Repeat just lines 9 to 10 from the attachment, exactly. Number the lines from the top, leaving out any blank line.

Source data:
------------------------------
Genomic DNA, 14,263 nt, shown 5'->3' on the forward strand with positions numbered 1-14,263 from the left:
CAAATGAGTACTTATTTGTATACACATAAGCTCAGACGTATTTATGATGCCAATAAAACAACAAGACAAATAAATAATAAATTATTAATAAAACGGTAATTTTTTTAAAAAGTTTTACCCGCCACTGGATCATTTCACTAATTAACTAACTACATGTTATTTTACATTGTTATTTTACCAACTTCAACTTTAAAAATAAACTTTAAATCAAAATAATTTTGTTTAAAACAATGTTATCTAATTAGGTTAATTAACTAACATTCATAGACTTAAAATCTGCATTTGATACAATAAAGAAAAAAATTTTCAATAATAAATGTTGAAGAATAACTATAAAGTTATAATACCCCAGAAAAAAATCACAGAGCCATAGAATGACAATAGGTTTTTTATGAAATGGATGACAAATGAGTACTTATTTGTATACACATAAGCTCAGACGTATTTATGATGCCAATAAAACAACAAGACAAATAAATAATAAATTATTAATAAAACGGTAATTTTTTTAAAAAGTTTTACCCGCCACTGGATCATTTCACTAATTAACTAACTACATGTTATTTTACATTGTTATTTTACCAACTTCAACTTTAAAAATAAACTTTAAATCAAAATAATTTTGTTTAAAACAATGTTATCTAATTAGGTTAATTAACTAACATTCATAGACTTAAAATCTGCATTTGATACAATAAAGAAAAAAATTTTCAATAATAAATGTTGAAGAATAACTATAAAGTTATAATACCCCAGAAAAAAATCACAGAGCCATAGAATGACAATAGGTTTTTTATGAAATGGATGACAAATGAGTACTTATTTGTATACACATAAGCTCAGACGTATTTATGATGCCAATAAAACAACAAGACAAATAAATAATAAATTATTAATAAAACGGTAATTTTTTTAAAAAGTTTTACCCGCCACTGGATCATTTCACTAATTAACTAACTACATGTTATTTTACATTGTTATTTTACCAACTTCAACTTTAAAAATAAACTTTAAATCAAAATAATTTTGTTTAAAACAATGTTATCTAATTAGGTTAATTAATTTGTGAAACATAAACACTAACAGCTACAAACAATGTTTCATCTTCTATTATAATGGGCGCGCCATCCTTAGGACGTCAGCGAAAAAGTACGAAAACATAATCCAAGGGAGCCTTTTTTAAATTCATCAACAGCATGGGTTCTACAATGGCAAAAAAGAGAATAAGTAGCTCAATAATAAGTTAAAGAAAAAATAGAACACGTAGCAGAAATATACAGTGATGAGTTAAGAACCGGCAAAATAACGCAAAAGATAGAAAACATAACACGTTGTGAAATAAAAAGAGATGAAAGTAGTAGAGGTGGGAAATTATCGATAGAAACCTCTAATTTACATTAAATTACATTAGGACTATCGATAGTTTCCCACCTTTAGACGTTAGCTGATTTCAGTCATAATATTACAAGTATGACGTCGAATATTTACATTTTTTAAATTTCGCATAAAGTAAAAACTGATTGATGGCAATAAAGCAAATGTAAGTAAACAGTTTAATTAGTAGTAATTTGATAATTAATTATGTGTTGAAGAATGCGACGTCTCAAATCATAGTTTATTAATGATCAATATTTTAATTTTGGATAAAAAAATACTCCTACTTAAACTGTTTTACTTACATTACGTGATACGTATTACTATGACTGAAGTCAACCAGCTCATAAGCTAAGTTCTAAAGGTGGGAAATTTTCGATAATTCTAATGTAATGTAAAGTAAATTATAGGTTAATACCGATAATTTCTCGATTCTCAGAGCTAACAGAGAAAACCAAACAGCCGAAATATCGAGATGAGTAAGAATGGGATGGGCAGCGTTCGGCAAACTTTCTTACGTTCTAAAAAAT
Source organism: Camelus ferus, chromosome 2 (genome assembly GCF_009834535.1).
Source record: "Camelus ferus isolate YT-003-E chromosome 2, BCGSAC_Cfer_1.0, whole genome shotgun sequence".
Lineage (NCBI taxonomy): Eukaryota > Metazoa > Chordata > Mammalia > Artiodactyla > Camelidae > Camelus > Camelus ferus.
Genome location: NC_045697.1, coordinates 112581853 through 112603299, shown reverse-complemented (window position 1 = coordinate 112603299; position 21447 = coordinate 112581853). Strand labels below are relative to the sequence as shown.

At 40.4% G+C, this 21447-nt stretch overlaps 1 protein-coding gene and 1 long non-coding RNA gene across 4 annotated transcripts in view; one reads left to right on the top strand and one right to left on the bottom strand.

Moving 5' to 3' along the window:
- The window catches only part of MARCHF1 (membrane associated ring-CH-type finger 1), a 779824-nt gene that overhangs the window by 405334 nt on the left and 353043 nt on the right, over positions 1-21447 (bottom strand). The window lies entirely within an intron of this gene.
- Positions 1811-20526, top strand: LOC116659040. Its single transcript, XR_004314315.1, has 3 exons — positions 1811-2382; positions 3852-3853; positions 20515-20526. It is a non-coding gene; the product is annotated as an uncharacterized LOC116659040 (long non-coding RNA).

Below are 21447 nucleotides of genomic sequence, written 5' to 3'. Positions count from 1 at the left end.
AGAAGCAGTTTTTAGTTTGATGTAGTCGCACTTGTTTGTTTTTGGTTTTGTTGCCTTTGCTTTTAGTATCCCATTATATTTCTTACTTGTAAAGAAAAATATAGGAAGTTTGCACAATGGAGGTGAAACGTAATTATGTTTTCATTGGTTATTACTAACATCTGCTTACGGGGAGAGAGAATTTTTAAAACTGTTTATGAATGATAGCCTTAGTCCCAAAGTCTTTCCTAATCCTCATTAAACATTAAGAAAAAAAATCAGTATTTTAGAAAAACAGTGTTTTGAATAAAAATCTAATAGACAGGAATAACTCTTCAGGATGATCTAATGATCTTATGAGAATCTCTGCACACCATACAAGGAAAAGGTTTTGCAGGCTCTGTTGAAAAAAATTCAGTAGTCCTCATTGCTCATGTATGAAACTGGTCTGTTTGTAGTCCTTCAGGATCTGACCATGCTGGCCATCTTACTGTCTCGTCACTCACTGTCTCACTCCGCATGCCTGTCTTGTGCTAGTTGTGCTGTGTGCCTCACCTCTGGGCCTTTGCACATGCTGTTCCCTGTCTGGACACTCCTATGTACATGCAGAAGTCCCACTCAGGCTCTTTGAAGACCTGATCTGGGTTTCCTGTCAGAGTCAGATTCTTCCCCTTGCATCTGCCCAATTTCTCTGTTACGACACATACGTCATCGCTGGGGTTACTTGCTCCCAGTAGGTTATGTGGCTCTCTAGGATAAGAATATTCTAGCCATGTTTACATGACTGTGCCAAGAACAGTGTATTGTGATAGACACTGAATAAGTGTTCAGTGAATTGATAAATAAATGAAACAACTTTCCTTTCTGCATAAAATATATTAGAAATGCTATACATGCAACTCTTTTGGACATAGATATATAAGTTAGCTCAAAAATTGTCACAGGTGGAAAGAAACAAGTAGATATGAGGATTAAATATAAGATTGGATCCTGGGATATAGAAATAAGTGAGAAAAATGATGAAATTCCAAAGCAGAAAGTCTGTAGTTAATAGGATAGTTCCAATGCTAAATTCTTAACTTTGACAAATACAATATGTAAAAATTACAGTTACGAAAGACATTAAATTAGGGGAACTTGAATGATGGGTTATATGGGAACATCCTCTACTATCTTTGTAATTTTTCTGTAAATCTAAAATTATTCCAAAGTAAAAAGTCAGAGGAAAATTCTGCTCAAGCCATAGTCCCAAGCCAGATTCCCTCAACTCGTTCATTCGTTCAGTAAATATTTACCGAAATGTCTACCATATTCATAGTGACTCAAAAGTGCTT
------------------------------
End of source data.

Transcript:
- The window catches only part of MARCHF1 (membrane associated ring-CH-type finger 1), a 779824-nt gene that overhangs the window by 405334 nt on the left and 353043 nt on the right, over positions 1-21447 (bottom strand). The window lies entirely within an intron of this gene.
- Positions 1811-20526, top strand: LOC116659040. Its single transcript, XR_004314315.1, has 3 exons — positions 1811-2382; positions 3852-3853; positions 20515-20526. It is a non-coding gene; the product is annotated as an uncharacterized LOC116659040 (long non-coding RNA).